Daily reports of hate crimes, violence, and discriminatory acts emerging from unjust policies proposed by the new Republican administration disturb and frighten many of us. With this current political climate, civic responsibility, advocacy and social accountability are are receiving renewed attention. Preparing and educating students to be social change agents and to teaching them how to respond to injustices in their community and more broadly is critical for their emotional well-being as well as providing a counter-narrative in this current climate. As more individuals express interest in fighting inequities facing targeted and vulnerable communities, teachers, counselors, and other educators must learn to support, teach and promote advocacy skills in their students.
There are many ways to be an advocate and it would be difficult to capture all possible definitions of a term that is often overused and misused. Most frequently, I see an advocate—especially among educators—simplistically described as a “helper” which limits the potential for seeing advocacy on multiple levels of change. Moreover, the idea of a “helper” creates a power dynamic that may inadvertently oppress and victimize, and not empower, the “helpee.” Rather, I believe it is important to understand and facilitate advocacy across various structures that contribute to inequitable conditions. This includes, but it is not bound to understanding, analyzing, and intervening across familial, social, educational, community, cultural, political, and historical systems.
In my early work as a counselor, I used to think that caring and wanting to support others were enough to be an effective advocate. But over time, and across different cultural, educational, and political contexts, I learned that there are many skills that are needed to be an effective advocate. Below, I share a few key ones: Flexibility, Critical Analysis and Collaboration.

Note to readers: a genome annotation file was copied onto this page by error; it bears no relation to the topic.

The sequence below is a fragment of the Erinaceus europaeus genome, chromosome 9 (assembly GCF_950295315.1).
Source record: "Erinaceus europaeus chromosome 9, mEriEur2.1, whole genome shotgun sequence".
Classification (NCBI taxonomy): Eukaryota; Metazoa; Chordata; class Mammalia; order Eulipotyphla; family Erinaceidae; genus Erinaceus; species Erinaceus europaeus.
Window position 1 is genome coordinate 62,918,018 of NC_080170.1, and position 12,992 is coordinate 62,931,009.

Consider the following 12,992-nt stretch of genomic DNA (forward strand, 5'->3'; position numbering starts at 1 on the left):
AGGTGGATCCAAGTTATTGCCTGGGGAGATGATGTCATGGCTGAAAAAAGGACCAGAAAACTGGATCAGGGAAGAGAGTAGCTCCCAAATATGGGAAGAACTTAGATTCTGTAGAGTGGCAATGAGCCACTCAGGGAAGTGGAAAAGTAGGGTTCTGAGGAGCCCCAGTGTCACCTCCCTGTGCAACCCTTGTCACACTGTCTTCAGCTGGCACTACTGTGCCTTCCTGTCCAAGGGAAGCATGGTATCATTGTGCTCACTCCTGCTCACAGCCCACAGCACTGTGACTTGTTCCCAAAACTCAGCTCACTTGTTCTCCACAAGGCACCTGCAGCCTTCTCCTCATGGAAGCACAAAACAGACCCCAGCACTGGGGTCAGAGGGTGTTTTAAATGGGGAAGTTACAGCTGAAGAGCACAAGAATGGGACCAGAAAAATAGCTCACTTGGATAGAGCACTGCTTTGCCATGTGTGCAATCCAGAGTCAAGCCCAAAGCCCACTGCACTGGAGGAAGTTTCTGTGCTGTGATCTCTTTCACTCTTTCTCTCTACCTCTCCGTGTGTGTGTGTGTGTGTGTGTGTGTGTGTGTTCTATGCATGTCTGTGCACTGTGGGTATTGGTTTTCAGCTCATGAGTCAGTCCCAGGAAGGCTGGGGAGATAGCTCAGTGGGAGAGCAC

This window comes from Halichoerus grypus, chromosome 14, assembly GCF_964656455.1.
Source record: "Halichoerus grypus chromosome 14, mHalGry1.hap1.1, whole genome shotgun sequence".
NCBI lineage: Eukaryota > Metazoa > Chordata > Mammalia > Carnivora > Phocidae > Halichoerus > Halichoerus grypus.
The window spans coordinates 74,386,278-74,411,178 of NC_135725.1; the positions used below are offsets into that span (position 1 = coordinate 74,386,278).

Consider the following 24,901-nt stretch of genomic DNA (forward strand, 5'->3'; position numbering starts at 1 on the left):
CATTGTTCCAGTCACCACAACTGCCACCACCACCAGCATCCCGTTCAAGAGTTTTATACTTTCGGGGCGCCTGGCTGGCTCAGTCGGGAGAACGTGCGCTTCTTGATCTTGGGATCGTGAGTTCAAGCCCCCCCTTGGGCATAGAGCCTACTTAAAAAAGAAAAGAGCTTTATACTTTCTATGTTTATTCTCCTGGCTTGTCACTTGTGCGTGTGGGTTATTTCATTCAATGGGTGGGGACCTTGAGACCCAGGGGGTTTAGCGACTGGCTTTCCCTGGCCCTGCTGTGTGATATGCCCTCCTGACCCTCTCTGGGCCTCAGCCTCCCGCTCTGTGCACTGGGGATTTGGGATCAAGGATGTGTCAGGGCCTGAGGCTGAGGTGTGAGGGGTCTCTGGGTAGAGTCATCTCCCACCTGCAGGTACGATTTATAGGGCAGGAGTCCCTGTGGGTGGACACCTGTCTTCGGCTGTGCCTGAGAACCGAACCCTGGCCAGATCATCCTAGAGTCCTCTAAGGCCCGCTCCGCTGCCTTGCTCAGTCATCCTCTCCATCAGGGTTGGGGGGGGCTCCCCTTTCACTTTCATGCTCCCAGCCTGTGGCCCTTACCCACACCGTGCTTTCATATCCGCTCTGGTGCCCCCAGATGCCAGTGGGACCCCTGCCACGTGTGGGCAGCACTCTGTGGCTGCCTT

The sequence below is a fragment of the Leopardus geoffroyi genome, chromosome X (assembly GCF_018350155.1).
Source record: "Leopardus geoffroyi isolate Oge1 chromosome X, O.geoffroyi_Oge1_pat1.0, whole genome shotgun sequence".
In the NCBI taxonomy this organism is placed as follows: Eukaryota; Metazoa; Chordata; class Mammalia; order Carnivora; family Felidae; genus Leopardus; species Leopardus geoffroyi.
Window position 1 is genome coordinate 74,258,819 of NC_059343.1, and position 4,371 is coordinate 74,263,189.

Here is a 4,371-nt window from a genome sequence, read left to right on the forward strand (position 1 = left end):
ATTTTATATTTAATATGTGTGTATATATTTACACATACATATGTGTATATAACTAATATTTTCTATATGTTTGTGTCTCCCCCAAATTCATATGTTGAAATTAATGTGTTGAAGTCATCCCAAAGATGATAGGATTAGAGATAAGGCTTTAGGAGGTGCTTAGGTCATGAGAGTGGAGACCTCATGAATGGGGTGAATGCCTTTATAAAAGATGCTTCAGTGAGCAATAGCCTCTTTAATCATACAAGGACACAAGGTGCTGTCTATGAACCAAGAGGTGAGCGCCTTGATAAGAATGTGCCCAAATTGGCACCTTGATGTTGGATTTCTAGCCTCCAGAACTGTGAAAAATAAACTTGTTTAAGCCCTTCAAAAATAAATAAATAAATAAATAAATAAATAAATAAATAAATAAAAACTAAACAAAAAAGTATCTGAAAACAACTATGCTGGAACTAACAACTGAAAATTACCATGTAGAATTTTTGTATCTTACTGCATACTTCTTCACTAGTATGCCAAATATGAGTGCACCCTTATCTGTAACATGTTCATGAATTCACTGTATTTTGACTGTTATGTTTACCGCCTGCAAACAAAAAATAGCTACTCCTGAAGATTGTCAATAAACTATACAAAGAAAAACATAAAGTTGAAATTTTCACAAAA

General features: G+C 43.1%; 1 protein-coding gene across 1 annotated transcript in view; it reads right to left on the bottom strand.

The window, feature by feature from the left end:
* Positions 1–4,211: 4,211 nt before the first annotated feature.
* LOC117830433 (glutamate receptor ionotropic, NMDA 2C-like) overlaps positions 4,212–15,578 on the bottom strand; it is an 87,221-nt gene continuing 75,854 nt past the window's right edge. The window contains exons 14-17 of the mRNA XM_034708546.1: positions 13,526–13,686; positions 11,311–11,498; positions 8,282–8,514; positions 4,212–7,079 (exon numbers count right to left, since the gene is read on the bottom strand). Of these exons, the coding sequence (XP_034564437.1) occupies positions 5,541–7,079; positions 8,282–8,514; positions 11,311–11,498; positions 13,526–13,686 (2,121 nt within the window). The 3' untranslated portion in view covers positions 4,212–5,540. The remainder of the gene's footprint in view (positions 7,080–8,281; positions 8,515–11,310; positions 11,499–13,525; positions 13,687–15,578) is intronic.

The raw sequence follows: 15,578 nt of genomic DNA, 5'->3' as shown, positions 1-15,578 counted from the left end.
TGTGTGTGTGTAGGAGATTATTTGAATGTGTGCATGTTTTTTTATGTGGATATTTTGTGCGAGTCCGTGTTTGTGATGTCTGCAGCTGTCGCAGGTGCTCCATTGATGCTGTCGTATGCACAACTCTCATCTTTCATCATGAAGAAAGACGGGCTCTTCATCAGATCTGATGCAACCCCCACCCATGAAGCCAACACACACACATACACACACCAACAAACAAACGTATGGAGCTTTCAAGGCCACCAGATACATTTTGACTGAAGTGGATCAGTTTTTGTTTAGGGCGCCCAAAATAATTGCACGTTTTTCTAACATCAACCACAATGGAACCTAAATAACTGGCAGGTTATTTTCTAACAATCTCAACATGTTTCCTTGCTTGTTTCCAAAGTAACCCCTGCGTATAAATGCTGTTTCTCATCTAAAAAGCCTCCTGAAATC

Teaching youth to be cognitively flexible is critical because when you are advocating for change, individuals encounter many different people and perspectives. Often , change won’t happen if you appear too rigid or stubborn in your views. Hence, I believe we need to teach students to work with different types of people and situations—even when they must confront different belief systems and political ideologies. This includes teaching youth to see multiple perspectives, understanding when to compromise, and being open-minded.
It is also very important for youth to learn how to critically analyze inequitable conditions. This entails specifically teaching students how to evaluate and realistically assess different situations and emerging injustices across multiple systems and layers. Analytic skills can be learned at the forefront of an issue (observing and interacting with people or at events) as well as behind the scenes doing historical research or policy analysis. Students must learn to be active listeners, ask probing questions, and piece together information from different sources. They also need to investigate the multiple layers of an issue through analysis. For example, when understanding injustices raised by new policies impacting undocumented students, it may be helpful to hear from undocumented students, community advocates, as well as individuals who may have inaccurate and negative perceptions of undocumented immigrants.
In schools, students are primarily tested and graded independently. Certainly, there are group projects and exercises, but students are not always taught how to be effective collaborators. As youth learn to be effective advocates, they must understand how to build and develop meaningful partnerships. This entails sharing power, ideas, biases, and vision. Creating partnerships also involves being able to identify and foster the unique strengths of collaborators.
Since the results of the presidential election in November, we have seen courageous acts of advocacy among our youth as they navigate and confront unjust practices and policies. We need to channel this positive energy among youth and intentionally and specifically support their development and leaders and advocates. This can begin at home with parents, guardians, siblings, and other family members but can teaching advocacy must also be supported and fostered in educational and community settings. Learning about the unfairness in the world can be difficult for youth with mixed feelings and reactions. As we support youth advocates, we must also remind them (and ourselves) to practice self-care so they can continue to be strong in this collective fight for equity.
Christine Yeh is a Professor at the University of San Francisco and Co-Director of the Center for Research, Artistic, and Scholarly Excellence. She works in solidarity with historically targeted communities to address and fight bigotry, misogyny, xenophobia, homophobia, and other forms of hate and bigotry.